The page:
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  15. Y. Jiang, W. Chen, and J. Wang, “Broadband MoS2-based absorber investigated by a generalized interference theory,” Opt. Express 26(19), 24403–24412 (2018).
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  17. L. Ye, Y. Chen, G. Cai, N. Liu, J. Zhu, Z. Song, and Q. H. Liu, “Broadband absorber with periodically sinusoidally-patterned graphene layer in terahertz range,” Opt. Express 25(10), 11223–11232 (2017).
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  20. L. Ye, X. Chen, J. Zhuo, F. Han, and Q. H. Liu, “Actively tunable broadband terahertz absorption using periodically square-patterned graphene,” Appl. Phys. Express 11(10), 102201 (2018).
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  21. Y. Cai and K. D. Xu, “Tunable broadband terahertz absorber based on multilayer graphene-sandwiched plasmonic structure,” Opt. Express 26(24), 31693–31705 (2018).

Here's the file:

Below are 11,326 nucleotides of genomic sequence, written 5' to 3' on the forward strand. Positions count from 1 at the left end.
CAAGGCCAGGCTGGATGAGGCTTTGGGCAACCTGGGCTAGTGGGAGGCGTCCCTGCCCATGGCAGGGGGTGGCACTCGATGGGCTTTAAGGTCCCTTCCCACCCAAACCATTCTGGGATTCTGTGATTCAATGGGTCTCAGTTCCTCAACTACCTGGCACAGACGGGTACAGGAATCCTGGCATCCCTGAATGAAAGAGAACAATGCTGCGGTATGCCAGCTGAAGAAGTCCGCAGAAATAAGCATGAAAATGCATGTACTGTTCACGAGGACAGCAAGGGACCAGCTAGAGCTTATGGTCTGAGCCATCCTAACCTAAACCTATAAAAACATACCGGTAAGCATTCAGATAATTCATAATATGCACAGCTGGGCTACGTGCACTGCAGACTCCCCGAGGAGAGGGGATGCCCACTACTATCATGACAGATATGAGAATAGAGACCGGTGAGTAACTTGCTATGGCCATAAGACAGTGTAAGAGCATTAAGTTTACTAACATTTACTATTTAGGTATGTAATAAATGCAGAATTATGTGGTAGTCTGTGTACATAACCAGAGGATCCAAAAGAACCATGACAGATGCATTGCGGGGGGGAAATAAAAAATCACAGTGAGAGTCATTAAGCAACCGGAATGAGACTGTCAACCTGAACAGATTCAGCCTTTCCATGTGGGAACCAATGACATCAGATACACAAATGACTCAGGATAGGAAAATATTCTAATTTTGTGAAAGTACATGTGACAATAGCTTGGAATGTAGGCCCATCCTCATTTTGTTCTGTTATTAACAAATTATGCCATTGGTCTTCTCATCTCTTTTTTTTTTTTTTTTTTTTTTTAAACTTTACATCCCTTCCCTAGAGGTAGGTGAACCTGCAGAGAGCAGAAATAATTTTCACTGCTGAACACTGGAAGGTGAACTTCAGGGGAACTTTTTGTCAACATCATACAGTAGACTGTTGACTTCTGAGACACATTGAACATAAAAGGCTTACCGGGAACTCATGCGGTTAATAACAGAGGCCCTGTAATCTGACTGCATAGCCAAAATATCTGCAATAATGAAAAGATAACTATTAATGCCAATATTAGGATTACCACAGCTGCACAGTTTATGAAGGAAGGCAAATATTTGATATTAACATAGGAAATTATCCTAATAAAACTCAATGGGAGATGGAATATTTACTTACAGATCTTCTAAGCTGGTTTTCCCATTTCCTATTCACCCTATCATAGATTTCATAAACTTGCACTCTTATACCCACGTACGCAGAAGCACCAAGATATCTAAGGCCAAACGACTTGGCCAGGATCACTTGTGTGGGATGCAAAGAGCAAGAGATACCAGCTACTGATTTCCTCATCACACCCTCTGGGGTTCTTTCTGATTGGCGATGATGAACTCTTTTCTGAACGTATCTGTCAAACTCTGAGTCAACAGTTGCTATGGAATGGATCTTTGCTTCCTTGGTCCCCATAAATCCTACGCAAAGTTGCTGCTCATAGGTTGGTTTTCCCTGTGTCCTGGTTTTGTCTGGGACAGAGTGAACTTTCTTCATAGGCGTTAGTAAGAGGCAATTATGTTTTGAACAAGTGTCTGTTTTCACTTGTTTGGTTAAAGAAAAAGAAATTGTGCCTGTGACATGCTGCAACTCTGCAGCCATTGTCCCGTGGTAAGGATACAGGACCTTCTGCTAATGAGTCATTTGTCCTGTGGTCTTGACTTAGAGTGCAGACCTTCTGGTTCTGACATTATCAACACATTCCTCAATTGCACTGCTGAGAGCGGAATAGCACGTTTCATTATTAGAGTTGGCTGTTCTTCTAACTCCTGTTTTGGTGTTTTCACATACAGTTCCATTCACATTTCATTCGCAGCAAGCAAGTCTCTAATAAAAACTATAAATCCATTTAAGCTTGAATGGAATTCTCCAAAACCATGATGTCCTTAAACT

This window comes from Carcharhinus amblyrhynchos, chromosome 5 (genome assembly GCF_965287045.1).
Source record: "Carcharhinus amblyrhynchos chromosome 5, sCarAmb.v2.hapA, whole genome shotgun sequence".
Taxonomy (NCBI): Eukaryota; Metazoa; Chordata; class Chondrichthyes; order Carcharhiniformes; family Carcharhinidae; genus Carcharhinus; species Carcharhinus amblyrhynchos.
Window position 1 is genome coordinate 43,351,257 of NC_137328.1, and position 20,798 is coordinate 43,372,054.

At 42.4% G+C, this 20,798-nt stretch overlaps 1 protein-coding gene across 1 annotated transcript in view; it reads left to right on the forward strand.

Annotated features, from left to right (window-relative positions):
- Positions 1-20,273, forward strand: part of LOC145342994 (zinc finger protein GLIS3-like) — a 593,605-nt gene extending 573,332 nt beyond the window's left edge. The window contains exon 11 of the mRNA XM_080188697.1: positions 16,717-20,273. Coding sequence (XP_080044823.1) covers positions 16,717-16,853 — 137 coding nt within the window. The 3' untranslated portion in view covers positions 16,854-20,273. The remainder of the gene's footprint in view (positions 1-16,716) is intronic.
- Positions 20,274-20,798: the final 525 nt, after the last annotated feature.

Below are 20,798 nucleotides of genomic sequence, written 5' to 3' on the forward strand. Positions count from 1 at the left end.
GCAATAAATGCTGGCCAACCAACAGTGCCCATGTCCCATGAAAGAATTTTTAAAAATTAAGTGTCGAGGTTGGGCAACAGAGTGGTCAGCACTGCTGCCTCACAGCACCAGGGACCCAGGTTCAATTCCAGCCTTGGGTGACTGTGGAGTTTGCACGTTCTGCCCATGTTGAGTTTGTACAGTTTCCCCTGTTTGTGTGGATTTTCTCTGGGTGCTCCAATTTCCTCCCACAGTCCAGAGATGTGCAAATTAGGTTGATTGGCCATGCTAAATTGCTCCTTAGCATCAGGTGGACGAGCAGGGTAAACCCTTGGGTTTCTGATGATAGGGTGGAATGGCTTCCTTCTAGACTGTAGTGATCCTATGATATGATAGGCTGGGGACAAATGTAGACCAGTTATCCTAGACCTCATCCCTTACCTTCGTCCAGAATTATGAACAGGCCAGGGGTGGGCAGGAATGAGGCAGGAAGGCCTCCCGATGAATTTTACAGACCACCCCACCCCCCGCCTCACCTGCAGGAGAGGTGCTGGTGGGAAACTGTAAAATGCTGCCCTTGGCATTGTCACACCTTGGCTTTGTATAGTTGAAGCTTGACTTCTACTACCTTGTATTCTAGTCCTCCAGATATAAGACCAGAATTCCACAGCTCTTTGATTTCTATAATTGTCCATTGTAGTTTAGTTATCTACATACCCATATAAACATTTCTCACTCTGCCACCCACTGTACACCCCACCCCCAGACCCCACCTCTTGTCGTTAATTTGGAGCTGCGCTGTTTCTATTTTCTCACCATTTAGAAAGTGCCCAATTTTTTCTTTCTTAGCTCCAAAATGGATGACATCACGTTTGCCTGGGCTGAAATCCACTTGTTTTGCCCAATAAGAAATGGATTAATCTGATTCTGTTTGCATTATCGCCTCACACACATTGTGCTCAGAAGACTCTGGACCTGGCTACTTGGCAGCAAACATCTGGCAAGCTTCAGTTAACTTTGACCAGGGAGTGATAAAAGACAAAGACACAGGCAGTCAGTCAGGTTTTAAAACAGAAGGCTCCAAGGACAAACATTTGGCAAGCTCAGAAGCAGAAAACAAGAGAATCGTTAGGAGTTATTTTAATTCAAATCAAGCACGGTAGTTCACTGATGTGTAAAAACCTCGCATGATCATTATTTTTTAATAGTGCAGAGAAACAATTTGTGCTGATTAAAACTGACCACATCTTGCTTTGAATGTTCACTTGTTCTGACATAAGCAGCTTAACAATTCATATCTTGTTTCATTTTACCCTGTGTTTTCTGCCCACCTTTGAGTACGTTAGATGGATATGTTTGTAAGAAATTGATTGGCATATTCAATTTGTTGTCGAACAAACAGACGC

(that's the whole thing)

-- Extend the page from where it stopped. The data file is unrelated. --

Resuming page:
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  27. L. Ye, F. Zeng, Y. Zhang, and Q. H. Liu, “Composite graphene-metal microstructures for enhanced multiband absorption covering the entire terahertz range,” Carbon 148, 317–325 (2019).
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    [Crossref]

2019 (10)

L. Qi, C. Liu, and S. M. A. Shah, “A broad dual-band switchable graphene-based terahertz metamaterial absorber,” Carbon 153, 179–188 (2019).
[Crossref]

T. Guo and C. Argyropoulos, “Tunable and broadband coherent perfect absorption by ultrathin black phosphorus metasurfaces,” J. Opt. Soc. Am. B 36(11), 2962–2971 (2019).
[Crossref]

Y. Zhao, Q. Huang, H. Cai, X. Lin, H. He, T. Ma, and Y. Lu, “Dual band and tunable perfect absorber based on dual gratings-coupled graphene-dielectric multilayer structures,” Opt. Express 27(4), 5217–5229 (2019).
[Crossref]

Z. Bao, J. Wang, Z.-D. Hu, A. Balmakou, S. Khakhomov, Y. Tang, and C. Zhang, “Coordinated multi-band angle insensitive selection absorber based on graphene metamaterials,” Opt. Express 27(22), 31435–31445 (2019).
[Crossref]